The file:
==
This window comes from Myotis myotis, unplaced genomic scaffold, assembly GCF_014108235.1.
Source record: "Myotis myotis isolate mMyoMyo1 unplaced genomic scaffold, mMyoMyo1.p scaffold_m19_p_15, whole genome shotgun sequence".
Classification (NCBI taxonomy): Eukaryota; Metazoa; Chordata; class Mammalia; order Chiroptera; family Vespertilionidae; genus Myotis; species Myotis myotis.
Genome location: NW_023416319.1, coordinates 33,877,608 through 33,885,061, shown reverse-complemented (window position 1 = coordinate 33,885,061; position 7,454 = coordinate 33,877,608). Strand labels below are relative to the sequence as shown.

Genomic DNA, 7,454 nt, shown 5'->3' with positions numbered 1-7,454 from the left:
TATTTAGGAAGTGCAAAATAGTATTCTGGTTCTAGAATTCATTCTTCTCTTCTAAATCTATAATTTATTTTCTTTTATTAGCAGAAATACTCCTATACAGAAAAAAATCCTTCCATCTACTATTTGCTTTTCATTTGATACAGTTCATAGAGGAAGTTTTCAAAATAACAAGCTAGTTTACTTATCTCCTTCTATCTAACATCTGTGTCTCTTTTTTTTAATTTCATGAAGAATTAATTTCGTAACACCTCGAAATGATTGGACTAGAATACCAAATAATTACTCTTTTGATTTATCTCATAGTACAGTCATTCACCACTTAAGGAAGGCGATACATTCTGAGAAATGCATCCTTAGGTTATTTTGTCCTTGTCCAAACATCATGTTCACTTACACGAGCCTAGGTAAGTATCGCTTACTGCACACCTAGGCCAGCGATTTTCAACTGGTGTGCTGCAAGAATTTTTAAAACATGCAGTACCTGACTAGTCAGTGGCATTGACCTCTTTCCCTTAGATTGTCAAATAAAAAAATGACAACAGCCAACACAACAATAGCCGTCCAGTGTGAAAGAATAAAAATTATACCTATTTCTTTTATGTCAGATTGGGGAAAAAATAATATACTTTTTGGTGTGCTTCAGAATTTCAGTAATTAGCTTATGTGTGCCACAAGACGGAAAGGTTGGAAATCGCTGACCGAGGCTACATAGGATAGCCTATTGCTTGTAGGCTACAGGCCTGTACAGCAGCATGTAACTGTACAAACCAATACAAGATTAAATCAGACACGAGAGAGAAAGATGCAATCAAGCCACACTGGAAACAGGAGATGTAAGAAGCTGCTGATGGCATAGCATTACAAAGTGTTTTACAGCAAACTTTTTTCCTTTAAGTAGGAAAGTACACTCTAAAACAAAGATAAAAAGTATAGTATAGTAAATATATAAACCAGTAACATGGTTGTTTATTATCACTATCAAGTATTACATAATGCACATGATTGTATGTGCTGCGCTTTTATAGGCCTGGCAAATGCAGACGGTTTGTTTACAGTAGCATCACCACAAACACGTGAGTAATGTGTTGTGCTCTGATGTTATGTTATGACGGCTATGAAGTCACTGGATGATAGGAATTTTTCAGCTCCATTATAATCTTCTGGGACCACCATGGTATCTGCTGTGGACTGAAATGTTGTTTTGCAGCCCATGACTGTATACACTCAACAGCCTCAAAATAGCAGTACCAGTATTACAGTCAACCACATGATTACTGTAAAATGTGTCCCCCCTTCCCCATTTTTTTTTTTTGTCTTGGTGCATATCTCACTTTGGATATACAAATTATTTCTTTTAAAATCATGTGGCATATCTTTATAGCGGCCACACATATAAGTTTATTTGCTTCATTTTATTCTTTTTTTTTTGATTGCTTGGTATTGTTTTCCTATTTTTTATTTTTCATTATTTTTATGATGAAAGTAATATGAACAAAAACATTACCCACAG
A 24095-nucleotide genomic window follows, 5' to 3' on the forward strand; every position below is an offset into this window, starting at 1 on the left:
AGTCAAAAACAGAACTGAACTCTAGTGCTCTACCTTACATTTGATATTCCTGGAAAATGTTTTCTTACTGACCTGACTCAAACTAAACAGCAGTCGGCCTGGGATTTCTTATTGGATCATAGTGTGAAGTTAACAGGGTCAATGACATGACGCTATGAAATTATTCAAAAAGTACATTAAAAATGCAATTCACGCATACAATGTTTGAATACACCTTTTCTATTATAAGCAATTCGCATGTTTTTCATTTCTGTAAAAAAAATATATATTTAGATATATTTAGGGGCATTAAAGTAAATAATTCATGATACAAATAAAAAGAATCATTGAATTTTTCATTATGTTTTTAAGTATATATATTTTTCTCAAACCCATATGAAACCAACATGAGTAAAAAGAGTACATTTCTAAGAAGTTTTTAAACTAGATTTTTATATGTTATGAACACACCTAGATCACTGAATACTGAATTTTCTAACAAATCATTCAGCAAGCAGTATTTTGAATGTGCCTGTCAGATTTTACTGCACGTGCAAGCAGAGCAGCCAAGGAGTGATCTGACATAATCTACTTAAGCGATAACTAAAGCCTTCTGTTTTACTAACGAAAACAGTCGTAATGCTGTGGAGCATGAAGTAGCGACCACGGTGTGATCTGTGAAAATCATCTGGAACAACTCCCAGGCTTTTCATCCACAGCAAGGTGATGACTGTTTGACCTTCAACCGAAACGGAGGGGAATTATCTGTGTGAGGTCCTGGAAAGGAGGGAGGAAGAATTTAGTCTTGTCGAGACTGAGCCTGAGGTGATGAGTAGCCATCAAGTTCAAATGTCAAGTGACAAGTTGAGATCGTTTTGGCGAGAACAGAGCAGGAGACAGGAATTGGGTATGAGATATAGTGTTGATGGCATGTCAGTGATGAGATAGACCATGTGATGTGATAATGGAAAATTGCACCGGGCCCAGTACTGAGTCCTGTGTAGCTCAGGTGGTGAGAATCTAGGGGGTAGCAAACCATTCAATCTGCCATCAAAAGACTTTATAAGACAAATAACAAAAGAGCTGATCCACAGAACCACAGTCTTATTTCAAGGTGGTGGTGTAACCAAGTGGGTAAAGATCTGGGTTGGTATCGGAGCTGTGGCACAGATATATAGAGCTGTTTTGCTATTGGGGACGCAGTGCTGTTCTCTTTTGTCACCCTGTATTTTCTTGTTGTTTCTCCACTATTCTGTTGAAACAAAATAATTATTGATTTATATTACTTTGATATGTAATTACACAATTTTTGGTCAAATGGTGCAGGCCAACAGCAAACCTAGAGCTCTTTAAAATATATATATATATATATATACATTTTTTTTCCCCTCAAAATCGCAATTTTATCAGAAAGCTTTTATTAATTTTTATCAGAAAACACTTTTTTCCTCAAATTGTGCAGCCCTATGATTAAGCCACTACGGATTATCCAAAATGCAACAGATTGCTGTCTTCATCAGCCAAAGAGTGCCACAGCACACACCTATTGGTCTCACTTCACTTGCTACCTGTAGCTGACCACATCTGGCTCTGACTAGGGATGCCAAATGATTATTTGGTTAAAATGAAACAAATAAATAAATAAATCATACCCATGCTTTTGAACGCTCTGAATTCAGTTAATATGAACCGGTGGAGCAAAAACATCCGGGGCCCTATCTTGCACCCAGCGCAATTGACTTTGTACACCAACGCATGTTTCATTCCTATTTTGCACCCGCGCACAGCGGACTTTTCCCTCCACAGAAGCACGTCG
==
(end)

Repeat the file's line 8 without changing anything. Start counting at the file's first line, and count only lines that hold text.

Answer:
AGTCAAAAACAGAACTGAACTCTAGTGCTCTACCTTACATTTGATATTCCTGGAAAATGTTTTCTTACTGACCTGACTCAAACTAAACAGCAGTCGGCCTGGGATTTCTTATTGGATCATAGTGTGAAGTTAACAGGGTCAATGACATGACGCTATGAAATTATTCAAAAAGTACATTAAAAATGCAATTCACGCATACAATGTTTGAATACACCTTTTCTATTATAAGCAATTCGCATGTTTTTCATTTCTGTAAAAAAAATATATATTTAGATATATTTAGGGGCATTAAAGTAAATAATTCATGATACAAATAAAAAGAATCATTGAATTTTTCATTATGTTTTTAAGTATATATATTTTTCTCAAACCCATATGAAACCAACATGAGTAAAAAGAGTACATTTCTAAGAAGTTTTTAAACTAGATTTTTATATGTTATGAACACACCTAGATCACTGAATACTGAATTTTCTAACAAATCATTCAGCAAGCAGTATTTTGAATGTGCCTGTCAGATTTTACTGCACGTGCAAGCAGAGCAGCCAAGGAGTGATCTGACATAATCTACTTAAGCGATAACTAAAGCCTTCTGTTTTACTAACGAAAACAGTCGTAATGCTGTGGAGCATGAAGTAGCGACCACGGTGTGATCTGTGAAAATCATCTGGAACAACTCCCAGGCTTTTCATCCACAGCAAGGTGATGACTGTTTGACCTTCAACCGAAACGGAGGGGAATTATCTGTGTGAGGTCCTGGAAAGGAGGGAGGAAGAATTTAGTCTTGTCGAGACTGAGCCTGAGGTGATGAGTAGCCATCAAGTTCAAATGTCAAGTGACAAGTTGAGATCGTTTTGGCGAGAACAGAGCAGGAGACAGGAATTGGGTATGAGATATAGTGTTGATGGCATGTCAGTGATGAGATAGACCATGTGATGTGATAATGGAAAATTGCACCGGGCCCAGTACTGAGTCCTGTGTAGCTCAGGTGGTGAGAATCTAGGGGGTAGCAAACCATTCAATCTGCCATCAAAAGACTTTATAAGACAAATAACAAAAGAGCTGATCCACAGAACCACAGTCTTATTTCAAGGTGGTGGTGTAACCAAGTGGGTAAAGATCTGGGTTGGTATCGGAGCTGTGGCACAGATATATAGAGCTGTTTTGCTATTGGGGACGCAGTGCTGTTCTCTTTTGTCACCCTGTATTTTCTTGTTGTTTCTCCACTATTCTGTTGAAACAAAATAATTATTGATTTATATTACTTTGATATGTAATTACACAATTTTTGGTCAAATGGTGCAGGCCAACAGCAAACCTAGAGCTCTTTAAAATATATATATATATATATATACATTTTTTTTCCCCTCAAAATCGCAATTTTATCAGAAAGCTTTTATTAATTTTTATCAGAAAACACTTTTTTCCTCAAATTGTGCAGCCCTATGATTAAGCCACTACGGATTATCCAAAATGCAACAGATTGCTGTCTTCATCAGCCAAAGAGTGCCACAGCACACACCTATTGGTCTCACTTCACTTGCTACCTGTAGCTGACCACATCTGGCTCTGACTAGGGATGCCAAATGATTATTTGGTTAAAATGAAACAAATAAATAAATAAATCATACCCATGCTTTTGAACGCTCTGAATTCAGTTAATATGAACCGGTGGAGCAAAAACATCCGGGGCCCTATCTTGCACCCAGCGCAATTGACTTTGTACACCAACGCATGTTTCATTCCTATTTTGCACCCGCGCACAGCGGACTTTTCCCTCCACAGAAGCACGTCG